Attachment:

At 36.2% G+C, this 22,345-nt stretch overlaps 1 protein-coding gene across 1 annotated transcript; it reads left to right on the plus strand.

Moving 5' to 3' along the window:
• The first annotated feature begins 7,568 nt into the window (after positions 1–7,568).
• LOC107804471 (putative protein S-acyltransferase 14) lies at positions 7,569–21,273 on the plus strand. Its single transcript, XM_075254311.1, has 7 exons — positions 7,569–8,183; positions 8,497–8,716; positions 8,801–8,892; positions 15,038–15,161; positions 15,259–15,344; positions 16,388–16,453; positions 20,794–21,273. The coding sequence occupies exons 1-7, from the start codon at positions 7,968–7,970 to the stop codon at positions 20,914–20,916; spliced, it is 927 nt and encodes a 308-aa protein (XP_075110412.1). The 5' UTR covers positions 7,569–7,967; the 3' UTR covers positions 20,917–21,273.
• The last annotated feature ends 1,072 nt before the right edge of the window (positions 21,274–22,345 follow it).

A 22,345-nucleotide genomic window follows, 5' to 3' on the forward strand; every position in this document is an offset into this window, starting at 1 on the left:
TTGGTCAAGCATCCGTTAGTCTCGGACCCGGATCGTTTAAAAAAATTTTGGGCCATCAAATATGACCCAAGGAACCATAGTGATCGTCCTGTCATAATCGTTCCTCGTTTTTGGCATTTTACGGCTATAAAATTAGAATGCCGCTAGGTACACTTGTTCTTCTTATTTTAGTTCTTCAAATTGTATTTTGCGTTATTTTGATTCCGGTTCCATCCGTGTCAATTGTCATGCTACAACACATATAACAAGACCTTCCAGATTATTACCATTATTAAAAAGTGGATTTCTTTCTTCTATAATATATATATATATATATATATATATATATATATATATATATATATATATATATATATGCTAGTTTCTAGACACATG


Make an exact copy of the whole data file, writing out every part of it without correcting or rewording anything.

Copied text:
At 36.2% G+C, this 22,345-nt stretch overlaps 1 protein-coding gene across 1 annotated transcript; it reads left to right on the plus strand.

Moving 5' to 3' along the window:
• The first annotated feature begins 7,568 nt into the window (after positions 1–7,568).
• LOC107804471 (putative protein S-acyltransferase 14) lies at positions 7,569–21,273 on the plus strand. Its single transcript, XM_075254311.1, has 7 exons — positions 7,569–8,183; positions 8,497–8,716; positions 8,801–8,892; positions 15,038–15,161; positions 15,259–15,344; positions 16,388–16,453; positions 20,794–21,273. The coding sequence occupies exons 1-7, from the start codon at positions 7,968–7,970 to the stop codon at positions 20,914–20,916; spliced, it is 927 nt and encodes a 308-aa protein (XP_075110412.1). The 5' UTR covers positions 7,569–7,967; the 3' UTR covers positions 20,917–21,273.
• The last annotated feature ends 1,072 nt before the right edge of the window (positions 21,274–22,345 follow it).

A 22,345-nucleotide genomic window follows, 5' to 3' on the forward strand; every position in this document is an offset into this window, starting at 1 on the left:
TTGGTCAAGCATCCGTTAGTCTCGGACCCGGATCGTTTAAAAAAATTTTGGGCCATCAAATATGACCCAAGGAACCATAGTGATCGTCCTGTCATAATCGTTCCTCGTTTTTGGCATTTTACGGCTATAAAATTAGAATGCCGCTAGGTACACTTGTTCTTCTTATTTTAGTTCTTCAAATTGTATTTTGCGTTATTTTGATTCCGGTTCCATCCGTGTCAATTGTCATGCTACAACACATATAACAAGACCTTCCAGATTATTACCATTATTAAAAAGTGGATTTCTTTCTTCTATAATATATATATATATATATATATATATATATATATATATATATATATATATATATATATGCTAGTTTCTAGACACATG